The key factor then is about looking at locations such as car parks and considering more sensible ground-level approaches that could be more cost-effective. But as Dickin highlights, not all hospitals have found the right balance of what is cost-effective yet best for the patient:

‘If you look at the University Hospital Coventry, car parking has actually taken priority over the landing facilities. If you look at an aerial photo it shows the helipad beyond the car park. Why was it not the other way around and the helipad put closer to the emergency department? Instead it is some 150 metres. That’s not a huge distance, but when you’re having to push a patient, potentially who is in cardiac arrest and not on a chest compression device, that is quite a distance and those minutes are extremely important.’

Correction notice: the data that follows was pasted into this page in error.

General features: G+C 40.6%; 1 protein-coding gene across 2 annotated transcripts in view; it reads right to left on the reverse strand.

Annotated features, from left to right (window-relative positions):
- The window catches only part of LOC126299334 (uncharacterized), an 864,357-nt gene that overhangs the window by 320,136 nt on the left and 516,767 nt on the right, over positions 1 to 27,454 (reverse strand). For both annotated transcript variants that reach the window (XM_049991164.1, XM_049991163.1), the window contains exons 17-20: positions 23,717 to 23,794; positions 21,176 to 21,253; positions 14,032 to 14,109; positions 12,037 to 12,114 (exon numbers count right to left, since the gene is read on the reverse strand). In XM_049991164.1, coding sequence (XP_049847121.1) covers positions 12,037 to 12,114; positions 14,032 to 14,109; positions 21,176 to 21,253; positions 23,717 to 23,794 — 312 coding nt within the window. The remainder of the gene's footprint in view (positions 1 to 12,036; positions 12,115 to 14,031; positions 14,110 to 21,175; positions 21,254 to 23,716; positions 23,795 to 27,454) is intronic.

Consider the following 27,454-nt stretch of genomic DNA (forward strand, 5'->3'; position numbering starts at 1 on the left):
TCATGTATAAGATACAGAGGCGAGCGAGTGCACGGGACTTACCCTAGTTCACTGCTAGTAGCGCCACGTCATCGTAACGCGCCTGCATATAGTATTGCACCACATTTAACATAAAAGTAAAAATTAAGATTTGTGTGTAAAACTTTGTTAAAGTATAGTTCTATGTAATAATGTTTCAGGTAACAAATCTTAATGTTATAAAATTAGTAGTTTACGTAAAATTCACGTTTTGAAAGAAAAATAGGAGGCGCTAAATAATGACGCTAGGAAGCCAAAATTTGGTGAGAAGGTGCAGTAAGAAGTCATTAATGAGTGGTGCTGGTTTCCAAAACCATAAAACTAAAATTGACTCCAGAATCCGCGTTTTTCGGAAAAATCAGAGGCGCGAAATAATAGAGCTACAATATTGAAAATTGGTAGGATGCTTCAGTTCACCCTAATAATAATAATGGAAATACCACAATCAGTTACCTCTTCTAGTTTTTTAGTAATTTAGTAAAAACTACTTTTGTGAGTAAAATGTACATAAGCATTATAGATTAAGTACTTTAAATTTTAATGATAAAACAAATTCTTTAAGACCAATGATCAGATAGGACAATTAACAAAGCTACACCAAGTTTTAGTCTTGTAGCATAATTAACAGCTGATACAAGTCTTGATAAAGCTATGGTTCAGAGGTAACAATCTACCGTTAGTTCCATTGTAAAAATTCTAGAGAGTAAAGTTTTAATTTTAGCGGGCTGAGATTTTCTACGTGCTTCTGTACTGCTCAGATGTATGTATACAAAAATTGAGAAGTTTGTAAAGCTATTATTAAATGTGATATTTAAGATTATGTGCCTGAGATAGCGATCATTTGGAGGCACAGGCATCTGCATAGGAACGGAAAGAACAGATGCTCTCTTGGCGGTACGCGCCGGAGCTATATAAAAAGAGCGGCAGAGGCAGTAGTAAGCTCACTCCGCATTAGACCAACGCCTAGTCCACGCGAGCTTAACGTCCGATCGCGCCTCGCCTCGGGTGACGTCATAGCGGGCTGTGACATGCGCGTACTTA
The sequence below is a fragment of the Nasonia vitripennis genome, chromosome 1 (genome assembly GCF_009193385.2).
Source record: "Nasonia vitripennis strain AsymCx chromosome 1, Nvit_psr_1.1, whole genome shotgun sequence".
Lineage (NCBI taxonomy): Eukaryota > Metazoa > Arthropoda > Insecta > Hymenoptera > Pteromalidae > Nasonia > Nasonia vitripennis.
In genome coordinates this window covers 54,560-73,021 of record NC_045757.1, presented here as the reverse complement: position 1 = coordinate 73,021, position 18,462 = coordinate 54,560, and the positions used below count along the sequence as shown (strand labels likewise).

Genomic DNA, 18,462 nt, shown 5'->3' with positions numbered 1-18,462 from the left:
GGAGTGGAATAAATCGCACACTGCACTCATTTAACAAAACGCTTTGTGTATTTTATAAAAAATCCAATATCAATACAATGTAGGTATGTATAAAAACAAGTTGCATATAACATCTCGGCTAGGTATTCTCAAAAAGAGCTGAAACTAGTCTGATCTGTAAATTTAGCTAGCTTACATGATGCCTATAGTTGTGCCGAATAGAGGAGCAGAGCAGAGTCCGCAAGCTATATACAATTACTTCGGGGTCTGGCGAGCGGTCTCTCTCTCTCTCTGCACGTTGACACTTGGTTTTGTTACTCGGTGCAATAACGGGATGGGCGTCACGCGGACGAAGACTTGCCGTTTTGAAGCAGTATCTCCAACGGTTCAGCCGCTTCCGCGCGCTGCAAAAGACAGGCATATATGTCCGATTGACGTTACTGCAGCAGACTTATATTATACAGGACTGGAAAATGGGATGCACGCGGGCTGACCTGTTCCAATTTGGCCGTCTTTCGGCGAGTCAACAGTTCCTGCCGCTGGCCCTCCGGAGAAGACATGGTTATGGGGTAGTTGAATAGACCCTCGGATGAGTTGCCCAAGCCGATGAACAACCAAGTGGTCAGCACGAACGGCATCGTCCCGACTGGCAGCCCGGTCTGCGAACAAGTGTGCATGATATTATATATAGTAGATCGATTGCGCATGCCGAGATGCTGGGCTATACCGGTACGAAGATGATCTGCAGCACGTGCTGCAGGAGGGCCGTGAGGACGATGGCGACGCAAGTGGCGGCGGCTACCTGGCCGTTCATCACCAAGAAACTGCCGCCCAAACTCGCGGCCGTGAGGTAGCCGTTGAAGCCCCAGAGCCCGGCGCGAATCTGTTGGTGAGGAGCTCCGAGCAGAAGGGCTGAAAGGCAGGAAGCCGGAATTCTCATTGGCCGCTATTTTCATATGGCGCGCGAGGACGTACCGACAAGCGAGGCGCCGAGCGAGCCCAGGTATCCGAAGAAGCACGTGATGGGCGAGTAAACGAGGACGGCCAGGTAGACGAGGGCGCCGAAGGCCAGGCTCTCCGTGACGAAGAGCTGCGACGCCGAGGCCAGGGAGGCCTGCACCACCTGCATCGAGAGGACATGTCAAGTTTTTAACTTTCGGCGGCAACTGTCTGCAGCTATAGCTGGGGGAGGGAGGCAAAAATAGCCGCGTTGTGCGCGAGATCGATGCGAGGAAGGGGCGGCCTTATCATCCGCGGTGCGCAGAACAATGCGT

Some hospitals have found innovative ways in which to combat this problem. For example, Southampton General Hospital has built a raised platform above a car park. Helipads built more than 3 metres from the ground require the presence of fire marshals when helicopters are taking off and landing, which involves an additional revenue cost. However, by building a helipad approximately 2.4 metres above ground, Southampton General Hospital has been able to eliminate this unnecessary cost. A number of hospitals have built helipads only to have restrictions on their operation, resulting in them not being fully manned 24/7. This obviously presents a problem when you have a patient who is treated by a night HEMS aircraft.